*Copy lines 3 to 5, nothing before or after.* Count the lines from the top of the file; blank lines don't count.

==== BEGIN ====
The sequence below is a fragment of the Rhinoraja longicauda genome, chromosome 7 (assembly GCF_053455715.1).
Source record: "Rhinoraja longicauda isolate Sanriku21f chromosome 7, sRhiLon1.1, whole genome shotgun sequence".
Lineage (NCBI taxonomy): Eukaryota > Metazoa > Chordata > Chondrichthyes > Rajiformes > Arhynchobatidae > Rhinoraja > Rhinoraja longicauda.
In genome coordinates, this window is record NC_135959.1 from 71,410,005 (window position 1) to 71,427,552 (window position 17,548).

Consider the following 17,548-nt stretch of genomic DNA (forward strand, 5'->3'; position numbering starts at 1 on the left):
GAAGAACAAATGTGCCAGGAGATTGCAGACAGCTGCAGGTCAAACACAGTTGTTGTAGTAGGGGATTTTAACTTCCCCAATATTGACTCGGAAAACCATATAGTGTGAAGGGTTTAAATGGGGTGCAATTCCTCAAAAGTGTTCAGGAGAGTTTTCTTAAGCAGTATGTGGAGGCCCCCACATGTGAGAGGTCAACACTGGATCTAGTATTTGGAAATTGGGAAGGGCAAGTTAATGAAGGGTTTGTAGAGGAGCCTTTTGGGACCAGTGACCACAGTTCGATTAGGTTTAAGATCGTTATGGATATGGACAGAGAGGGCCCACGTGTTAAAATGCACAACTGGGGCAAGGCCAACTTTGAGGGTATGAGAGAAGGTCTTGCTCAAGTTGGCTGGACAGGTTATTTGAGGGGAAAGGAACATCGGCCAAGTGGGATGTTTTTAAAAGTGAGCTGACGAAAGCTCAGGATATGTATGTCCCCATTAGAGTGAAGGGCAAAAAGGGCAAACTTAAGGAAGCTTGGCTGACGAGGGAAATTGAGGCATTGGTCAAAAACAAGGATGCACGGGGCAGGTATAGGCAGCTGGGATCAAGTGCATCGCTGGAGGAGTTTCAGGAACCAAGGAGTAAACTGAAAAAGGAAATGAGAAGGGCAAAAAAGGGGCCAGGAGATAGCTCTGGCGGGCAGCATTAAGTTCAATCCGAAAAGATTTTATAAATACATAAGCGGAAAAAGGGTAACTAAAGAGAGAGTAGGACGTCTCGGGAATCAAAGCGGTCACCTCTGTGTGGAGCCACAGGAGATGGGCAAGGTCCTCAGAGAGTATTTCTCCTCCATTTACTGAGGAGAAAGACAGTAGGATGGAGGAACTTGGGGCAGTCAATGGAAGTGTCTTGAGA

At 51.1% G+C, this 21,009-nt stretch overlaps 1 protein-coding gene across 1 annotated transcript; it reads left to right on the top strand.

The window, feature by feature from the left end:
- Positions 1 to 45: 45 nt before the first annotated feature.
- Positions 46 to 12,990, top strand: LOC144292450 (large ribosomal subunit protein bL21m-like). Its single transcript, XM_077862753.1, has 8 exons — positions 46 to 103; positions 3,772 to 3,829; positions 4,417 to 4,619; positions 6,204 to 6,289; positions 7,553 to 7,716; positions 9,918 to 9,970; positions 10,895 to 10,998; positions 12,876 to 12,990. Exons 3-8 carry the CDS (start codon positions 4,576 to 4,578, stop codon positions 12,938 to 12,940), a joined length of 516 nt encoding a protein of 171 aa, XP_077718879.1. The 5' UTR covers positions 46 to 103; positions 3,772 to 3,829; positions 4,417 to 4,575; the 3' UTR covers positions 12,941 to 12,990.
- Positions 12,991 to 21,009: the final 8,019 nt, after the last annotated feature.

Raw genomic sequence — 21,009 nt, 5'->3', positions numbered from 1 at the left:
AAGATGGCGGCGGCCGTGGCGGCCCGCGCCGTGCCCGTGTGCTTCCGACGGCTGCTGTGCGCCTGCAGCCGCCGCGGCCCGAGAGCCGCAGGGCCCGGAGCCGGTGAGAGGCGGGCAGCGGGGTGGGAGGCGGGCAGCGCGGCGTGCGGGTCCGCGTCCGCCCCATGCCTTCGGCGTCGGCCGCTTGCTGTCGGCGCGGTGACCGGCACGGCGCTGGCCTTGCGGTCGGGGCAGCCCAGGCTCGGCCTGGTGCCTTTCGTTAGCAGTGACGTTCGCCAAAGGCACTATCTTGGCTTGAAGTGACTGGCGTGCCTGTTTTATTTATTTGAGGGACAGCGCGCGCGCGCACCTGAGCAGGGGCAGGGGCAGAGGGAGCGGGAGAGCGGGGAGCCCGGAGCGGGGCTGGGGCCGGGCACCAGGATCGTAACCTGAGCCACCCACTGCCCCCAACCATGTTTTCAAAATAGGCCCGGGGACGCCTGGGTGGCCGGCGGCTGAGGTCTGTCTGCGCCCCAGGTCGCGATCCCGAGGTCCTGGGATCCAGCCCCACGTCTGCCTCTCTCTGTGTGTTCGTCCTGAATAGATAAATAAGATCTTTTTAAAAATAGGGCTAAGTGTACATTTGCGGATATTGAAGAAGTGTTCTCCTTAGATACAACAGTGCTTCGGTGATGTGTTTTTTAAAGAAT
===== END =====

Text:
Lineage (NCBI taxonomy): Eukaryota > Metazoa > Chordata > Chondrichthyes > Rajiformes > Arhynchobatidae > Rhinoraja > Rhinoraja longicauda.
In genome coordinates, this window is record NC_135959.1 from 71,410,005 (window position 1) to 71,427,552 (window position 17,548).

Consider the following 17,548-nt stretch of genomic DNA (forward strand, 5'->3'; position numbering starts at 1 on the left):